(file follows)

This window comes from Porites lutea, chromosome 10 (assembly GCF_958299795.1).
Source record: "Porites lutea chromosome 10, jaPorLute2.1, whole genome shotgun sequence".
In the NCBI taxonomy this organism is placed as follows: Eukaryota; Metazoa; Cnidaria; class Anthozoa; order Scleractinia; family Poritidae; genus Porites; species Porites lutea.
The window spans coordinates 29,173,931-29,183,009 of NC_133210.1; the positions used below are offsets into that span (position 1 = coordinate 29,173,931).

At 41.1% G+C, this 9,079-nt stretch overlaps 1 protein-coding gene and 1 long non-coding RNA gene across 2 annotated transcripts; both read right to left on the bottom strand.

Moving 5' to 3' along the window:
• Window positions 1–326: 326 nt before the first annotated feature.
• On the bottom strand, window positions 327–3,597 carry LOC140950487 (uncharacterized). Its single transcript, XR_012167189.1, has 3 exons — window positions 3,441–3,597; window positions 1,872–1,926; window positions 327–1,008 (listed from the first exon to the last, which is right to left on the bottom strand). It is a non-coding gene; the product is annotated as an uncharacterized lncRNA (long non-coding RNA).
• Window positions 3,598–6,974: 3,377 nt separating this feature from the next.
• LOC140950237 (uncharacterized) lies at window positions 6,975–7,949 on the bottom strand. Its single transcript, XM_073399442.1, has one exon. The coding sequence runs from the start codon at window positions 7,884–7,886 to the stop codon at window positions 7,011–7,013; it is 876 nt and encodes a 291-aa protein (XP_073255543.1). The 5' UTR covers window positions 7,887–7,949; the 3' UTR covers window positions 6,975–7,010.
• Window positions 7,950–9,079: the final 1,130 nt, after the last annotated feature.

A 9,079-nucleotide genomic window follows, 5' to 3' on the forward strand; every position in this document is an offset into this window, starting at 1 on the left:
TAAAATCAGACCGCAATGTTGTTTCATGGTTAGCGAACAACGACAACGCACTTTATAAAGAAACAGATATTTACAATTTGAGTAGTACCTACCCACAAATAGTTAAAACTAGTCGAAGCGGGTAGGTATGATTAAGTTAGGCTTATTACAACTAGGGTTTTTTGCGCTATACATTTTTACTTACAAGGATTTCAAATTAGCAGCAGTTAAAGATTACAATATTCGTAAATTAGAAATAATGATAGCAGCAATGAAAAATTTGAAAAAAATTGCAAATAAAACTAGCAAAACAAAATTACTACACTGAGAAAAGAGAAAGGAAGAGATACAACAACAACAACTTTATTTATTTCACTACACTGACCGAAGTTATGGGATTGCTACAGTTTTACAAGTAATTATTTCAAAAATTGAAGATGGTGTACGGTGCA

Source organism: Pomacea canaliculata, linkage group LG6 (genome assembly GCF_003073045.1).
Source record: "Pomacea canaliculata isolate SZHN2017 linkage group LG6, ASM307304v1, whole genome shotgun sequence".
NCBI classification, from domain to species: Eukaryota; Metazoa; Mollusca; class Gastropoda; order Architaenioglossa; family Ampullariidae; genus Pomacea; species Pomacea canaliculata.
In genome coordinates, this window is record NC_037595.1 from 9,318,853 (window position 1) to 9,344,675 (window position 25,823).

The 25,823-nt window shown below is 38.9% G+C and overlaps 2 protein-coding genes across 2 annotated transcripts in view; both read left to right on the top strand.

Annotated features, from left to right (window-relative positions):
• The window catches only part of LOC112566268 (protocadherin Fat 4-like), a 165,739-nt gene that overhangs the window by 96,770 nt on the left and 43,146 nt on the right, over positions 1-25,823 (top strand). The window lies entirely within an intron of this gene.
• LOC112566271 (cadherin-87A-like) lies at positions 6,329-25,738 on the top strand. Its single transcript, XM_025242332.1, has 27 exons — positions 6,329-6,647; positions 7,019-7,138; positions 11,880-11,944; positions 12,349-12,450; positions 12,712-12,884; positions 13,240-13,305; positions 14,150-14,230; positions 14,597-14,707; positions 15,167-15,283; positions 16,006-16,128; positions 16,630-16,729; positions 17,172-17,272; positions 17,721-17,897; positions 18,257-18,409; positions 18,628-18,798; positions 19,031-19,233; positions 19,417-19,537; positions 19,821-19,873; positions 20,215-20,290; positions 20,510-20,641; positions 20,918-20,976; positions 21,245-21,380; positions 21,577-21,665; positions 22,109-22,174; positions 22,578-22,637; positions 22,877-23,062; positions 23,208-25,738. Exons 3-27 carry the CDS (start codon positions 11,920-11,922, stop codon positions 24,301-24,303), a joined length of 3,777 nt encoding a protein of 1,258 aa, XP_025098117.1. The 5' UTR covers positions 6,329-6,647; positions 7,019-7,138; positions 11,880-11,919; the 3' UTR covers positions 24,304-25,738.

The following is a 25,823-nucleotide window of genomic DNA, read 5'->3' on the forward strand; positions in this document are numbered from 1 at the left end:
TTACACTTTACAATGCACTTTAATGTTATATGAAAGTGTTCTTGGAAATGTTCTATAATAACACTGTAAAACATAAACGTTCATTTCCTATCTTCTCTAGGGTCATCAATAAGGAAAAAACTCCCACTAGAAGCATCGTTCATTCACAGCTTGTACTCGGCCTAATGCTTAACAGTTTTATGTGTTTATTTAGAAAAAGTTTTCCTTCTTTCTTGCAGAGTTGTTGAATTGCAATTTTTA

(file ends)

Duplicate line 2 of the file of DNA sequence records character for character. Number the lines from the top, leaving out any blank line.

Source record: "Porites lutea chromosome 10, jaPorLute2.1, whole genome shotgun sequence".